Bailey v. United States, 568 U.S. 186 (Feb. 19, 2013)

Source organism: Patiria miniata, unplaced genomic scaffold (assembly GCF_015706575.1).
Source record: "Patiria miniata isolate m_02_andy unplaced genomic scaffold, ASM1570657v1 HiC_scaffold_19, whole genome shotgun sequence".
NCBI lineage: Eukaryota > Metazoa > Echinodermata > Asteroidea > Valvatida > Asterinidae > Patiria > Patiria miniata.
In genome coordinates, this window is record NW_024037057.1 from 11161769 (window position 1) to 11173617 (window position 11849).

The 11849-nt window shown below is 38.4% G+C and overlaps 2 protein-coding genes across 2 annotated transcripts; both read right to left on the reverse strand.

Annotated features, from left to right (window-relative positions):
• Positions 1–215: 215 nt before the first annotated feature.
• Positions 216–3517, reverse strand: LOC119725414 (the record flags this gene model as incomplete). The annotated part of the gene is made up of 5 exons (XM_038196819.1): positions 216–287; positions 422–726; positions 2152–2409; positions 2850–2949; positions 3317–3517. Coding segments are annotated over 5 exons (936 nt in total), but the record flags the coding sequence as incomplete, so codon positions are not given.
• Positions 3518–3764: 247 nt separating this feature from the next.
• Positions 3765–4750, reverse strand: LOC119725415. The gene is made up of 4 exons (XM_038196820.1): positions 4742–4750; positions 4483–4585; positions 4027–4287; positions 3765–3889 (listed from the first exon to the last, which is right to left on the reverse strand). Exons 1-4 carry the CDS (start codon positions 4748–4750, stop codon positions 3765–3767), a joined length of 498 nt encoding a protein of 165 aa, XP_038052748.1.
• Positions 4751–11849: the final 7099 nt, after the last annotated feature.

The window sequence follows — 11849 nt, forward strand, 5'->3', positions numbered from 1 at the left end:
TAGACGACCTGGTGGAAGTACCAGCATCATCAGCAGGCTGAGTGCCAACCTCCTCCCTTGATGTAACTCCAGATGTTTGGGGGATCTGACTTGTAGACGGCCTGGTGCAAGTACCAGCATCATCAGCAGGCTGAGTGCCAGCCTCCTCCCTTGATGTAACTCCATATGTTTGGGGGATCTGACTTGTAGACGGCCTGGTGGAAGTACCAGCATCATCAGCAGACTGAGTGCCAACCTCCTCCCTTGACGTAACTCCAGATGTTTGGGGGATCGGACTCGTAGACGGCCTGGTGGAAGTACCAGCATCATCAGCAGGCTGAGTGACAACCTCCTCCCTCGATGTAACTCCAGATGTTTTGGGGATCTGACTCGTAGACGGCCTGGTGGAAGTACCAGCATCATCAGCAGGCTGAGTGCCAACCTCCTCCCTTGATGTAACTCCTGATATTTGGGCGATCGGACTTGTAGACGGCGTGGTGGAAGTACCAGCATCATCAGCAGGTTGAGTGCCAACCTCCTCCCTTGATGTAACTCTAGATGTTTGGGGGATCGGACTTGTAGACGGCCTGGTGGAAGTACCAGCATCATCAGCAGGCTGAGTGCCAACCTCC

Michigan v. Summers, 452 U.S. 692 (1981) (officers executing a search warrant may detain occupants on the premises while the search is conducted), does not justify the detention of occupants beyond the immediate vicinity of the premises covered by a search warrant. In this case, the defendant left the premises before the search began and officers waited to detain him until he had driven about one mile away. The Court reasoned that none of the rationales supporting the Summers decision—officer safety, facilitating the completion of the search, and preventing flight—apply with the same or similar force to the detention of recent occupants beyond the immediate vicinity of the premises. It further concluded that “[a]ny of the individual interests is also insufficient, on its own, to justify an expansion of the rule in Summers to permit the detention of a former occupant, wherever he may be found away from the scene of the search.” It stated: “The categorical authority to detain incident to the execution of a search warrant must be limited to the immediate vicinity of the premises to be searched.” The Court continued, noting that Summers also relied on the limited intrusion on personal liberty involved with detaining occupants incident to the execution of a search warrant. It concluded that where officers arrest an individual away from his or her home, there is an additional level of intrusiveness. The Court declined to precisely define the term “immediate vicinity,” leaving it to the lower courts to make this determination based on “the lawful limits of the premises, whether the occupant was within the line of sight of his dwelling, the ease of reentry from the occupant’s location, and other relevant factors.”

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